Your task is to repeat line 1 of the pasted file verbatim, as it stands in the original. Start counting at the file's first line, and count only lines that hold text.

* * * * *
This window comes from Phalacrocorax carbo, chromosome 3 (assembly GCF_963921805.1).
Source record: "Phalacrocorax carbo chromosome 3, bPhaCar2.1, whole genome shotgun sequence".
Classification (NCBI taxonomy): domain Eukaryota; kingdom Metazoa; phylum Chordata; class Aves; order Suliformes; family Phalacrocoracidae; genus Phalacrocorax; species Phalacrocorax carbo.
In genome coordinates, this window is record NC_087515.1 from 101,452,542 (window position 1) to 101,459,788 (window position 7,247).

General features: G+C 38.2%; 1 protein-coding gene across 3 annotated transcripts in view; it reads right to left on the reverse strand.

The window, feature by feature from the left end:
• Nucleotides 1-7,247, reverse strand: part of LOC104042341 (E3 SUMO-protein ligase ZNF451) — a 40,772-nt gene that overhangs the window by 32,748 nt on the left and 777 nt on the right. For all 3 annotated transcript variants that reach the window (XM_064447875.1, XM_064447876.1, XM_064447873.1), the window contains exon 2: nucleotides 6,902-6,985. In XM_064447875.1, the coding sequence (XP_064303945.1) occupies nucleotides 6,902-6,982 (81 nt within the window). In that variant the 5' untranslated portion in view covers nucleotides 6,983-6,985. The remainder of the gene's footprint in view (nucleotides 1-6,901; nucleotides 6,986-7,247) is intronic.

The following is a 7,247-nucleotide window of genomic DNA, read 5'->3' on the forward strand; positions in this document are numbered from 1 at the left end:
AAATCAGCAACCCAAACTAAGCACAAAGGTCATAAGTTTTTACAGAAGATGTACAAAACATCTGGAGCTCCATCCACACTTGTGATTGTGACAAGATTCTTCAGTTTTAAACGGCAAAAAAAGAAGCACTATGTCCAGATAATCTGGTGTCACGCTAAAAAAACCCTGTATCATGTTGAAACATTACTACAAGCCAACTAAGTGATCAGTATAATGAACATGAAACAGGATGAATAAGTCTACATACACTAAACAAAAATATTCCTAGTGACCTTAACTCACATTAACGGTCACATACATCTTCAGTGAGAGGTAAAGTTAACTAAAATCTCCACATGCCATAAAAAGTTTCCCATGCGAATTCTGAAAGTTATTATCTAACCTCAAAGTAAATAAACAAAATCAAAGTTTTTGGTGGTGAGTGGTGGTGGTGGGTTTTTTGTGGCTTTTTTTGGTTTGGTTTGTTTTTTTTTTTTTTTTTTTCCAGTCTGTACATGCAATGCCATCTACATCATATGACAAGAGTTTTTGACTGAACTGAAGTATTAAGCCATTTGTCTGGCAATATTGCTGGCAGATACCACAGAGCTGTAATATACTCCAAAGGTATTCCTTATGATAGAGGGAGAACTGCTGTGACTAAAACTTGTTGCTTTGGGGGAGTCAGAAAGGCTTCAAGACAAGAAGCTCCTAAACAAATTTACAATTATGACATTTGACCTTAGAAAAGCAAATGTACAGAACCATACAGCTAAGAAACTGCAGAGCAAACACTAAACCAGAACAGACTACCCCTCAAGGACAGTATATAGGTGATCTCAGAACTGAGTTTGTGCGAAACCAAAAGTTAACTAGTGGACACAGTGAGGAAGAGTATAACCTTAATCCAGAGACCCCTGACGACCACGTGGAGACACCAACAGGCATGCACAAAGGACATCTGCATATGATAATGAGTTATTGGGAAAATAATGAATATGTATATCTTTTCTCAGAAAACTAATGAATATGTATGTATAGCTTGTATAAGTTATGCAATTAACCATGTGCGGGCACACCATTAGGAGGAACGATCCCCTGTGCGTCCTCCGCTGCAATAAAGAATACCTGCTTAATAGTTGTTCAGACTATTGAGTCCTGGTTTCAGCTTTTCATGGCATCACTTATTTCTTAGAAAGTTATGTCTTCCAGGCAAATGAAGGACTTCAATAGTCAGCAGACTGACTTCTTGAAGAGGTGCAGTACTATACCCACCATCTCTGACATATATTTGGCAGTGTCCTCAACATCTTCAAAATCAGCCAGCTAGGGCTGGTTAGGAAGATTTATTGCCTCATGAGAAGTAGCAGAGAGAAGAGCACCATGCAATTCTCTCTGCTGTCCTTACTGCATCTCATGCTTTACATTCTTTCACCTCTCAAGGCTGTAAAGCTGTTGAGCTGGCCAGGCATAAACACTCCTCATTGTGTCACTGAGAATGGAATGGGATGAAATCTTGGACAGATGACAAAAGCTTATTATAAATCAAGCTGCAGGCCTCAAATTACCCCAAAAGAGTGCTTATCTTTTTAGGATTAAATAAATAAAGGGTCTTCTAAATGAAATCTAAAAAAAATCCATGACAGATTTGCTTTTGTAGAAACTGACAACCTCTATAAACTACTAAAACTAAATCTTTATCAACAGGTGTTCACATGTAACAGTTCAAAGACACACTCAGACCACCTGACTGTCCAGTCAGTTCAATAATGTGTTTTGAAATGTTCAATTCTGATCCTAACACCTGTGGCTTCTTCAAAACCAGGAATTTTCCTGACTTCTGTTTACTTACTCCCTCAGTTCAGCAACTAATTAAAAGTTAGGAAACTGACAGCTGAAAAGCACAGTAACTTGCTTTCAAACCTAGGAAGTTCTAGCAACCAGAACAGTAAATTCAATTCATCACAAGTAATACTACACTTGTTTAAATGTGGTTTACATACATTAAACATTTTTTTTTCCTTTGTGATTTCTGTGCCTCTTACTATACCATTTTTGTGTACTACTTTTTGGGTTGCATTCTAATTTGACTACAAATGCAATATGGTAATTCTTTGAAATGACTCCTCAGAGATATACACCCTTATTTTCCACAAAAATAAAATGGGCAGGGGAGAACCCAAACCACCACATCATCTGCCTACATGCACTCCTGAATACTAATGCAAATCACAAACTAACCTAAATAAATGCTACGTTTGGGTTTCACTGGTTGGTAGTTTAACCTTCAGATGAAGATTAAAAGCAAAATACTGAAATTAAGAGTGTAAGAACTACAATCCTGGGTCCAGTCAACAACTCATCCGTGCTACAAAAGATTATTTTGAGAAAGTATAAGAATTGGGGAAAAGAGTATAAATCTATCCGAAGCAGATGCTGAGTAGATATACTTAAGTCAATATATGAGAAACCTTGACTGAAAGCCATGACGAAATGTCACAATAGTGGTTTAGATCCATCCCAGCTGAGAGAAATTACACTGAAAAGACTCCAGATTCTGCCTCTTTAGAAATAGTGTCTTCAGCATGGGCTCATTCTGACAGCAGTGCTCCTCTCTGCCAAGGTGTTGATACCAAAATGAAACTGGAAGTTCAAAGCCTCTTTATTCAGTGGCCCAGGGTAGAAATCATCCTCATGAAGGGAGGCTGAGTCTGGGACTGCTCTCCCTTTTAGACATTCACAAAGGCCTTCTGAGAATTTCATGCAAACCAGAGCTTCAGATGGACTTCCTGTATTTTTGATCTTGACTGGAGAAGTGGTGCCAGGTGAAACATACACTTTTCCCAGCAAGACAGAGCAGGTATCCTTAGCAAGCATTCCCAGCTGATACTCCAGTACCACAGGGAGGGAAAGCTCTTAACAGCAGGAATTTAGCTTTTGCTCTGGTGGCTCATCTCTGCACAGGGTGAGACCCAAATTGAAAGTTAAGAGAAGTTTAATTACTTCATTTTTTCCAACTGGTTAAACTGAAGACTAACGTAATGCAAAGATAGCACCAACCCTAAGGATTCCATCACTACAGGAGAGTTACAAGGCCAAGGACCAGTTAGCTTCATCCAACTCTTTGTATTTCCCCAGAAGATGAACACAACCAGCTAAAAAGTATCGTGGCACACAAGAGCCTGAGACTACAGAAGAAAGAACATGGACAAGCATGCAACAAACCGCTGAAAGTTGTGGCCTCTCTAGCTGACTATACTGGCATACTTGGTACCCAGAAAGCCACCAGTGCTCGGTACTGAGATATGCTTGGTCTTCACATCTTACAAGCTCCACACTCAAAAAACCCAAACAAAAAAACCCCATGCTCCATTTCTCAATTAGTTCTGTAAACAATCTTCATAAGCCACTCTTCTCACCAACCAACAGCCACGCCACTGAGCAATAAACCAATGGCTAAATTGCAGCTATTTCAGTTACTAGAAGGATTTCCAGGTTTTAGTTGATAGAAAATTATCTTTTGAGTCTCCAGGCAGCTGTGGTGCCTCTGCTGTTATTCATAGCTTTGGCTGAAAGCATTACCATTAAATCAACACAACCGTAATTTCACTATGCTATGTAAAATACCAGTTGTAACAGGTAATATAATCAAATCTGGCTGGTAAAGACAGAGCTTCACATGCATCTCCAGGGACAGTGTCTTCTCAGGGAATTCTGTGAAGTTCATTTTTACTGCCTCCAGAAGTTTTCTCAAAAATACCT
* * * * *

This window comes from Phalacrocorax carbo, chromosome 3 (assembly GCF_963921805.1).